Overseas But Paying the Price: Army Ends Policy that Allowed Soldiers to Store Belongings While Deployed

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December 28, 2023
A truck that was abandoned on Fort Hood, Texas, sits in the LZ Phantom storage lot, waiting to be sold in the Nonappropriated Fund vehicle auction on Fort Hood.

The Army has ended a major program that allowed soldiers to store their home goods and vehicles at no cost while they are away from home for extended periods of time.

Army Sustainment Command, which oversees logistics for the force, discontinued the use of funds across the service to store vehicles and other goods owned by soldiers while they are deployed, Sgt. Pablo Saez, a service spokesperson, told Military.com on Wednesday.

The move happened in October, but the new policy has not previously been reported in the press, with the order not widely distributed to the force.

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Army planners are drafting a policy that would enable storage at no cost to soldiers, though that reversal was noted only after Military.com initially inquired on the matter in early December. The service did not mention the development of the future cost-saving policy to the publication when initially contacted after the move elicited widespread scorn online.

It was not immediately clear whether the funding was discontinued for all types of deployments or only for soldiers on temporary duty, or TDY.

“We understand the burden this could potentially place on soldiers, and HQDA G-1 is drafting policy that would enable such storage,” Saez said in a statement to Military.com.

In the meantime, soldiers are authorized to store their vehicles in motor pools, which are often occupied by tactical vehicles and frequently are not covered or climate controlled.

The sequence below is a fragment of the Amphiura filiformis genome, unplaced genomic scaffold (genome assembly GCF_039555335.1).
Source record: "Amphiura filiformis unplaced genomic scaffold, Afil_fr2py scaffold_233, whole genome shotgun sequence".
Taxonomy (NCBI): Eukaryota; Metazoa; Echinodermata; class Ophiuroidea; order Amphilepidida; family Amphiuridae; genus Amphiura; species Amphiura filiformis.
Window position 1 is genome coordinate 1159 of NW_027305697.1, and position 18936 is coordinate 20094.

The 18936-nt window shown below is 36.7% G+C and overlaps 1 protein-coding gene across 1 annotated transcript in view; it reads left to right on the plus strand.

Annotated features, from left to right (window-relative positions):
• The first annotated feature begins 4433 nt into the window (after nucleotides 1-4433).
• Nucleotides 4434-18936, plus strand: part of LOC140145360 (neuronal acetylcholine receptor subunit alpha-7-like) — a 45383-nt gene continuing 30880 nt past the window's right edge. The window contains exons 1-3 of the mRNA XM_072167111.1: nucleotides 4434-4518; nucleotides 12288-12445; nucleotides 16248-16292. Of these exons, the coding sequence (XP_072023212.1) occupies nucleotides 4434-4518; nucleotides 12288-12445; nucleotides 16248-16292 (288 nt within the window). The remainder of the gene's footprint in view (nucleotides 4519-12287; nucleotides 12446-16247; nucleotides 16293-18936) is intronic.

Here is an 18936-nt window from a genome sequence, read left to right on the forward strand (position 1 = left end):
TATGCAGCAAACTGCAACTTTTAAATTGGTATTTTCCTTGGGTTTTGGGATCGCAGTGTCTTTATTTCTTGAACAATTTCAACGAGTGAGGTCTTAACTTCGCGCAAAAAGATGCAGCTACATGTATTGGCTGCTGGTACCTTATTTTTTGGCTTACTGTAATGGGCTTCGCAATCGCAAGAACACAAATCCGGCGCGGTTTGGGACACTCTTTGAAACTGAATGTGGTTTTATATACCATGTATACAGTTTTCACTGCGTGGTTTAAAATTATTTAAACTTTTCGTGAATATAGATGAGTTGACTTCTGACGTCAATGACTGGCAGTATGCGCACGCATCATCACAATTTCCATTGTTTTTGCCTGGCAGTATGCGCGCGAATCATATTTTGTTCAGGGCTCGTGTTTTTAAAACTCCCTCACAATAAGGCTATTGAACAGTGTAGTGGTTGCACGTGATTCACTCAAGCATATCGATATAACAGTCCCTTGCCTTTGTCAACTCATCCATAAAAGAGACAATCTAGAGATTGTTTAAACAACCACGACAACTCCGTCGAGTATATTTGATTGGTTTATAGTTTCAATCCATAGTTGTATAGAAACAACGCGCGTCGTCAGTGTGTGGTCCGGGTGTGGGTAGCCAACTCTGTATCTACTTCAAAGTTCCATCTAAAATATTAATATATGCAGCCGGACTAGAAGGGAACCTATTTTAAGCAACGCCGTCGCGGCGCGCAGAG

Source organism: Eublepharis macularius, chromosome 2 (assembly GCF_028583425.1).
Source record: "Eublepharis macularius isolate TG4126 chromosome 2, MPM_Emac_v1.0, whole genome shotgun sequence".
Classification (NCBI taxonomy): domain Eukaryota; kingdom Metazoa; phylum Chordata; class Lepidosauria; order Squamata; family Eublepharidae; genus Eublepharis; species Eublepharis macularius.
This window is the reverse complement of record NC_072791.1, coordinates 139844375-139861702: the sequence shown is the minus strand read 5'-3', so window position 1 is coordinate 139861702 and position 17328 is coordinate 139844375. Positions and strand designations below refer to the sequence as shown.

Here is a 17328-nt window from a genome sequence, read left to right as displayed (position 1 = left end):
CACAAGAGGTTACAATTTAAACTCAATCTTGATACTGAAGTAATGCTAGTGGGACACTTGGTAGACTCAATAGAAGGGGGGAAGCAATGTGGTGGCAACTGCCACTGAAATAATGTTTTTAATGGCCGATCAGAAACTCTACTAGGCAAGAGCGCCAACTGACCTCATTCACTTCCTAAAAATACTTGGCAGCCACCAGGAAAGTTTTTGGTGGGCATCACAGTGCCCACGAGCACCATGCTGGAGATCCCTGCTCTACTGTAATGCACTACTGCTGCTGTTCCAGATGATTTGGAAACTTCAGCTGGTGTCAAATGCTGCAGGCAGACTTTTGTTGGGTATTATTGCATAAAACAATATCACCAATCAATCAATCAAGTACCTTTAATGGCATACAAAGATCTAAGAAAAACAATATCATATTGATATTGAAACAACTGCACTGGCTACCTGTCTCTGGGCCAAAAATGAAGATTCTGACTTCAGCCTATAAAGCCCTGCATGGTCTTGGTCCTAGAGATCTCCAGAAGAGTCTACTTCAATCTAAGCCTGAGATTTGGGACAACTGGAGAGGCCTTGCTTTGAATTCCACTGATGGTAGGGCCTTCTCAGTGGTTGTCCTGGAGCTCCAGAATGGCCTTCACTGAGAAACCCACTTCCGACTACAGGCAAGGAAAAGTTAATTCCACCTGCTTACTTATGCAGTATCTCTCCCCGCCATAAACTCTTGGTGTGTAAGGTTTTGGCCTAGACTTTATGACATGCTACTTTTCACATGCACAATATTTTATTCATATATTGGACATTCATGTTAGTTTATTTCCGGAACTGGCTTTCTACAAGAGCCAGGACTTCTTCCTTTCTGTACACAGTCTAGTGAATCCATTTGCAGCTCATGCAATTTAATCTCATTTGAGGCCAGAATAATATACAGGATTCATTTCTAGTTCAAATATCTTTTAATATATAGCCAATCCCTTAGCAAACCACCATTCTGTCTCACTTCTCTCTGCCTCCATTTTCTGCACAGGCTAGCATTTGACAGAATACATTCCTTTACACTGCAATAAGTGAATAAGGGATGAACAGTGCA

The service has long offered vouchers for soldiers to store their belongings. During deployments, some troops have historically ended their apartment leases and rented a storage locker, subsidized by the Army, to save money on rent. But in October, the Army G-1, which oversees personnel policy and is commanded by Lt. Gen. Douglas Stitt, decided current travel policies note only that a soldier’s belongings “may” be stored, meaning the Army didn’t have to do so, according to an internal memo from Col. Heather Carlisle, director for support operations at Army Sustainment Command.

“HQDA G1, the proponent for [storage] entitlements, recently determined that the Army would no longer support [storage] entitlements because there is no Army policy explicitly authorizing storage in support of soldiers deployed for contingency operations,” Carlisle said in an Oct. 23 memo. She did not return multiple requests for comment.

This is one of two sudden moves from the Army’s G-1 that caused ire among the rank and file and some leadership in the service. In October, sudden orders for hundreds of noncommissioned officers to immediately attend recruiting school after the Army failed to properly track how many recruiters it had and how many new ones were entering the pipeline through the school at Fort Knox, Kentucky, led to soldiers potentially being shipped out weeks before the holidays.

Related: The Army Suddenly, and Chaotically, Told Hundreds of Soldiers They Have to Be Recruiters Immediately

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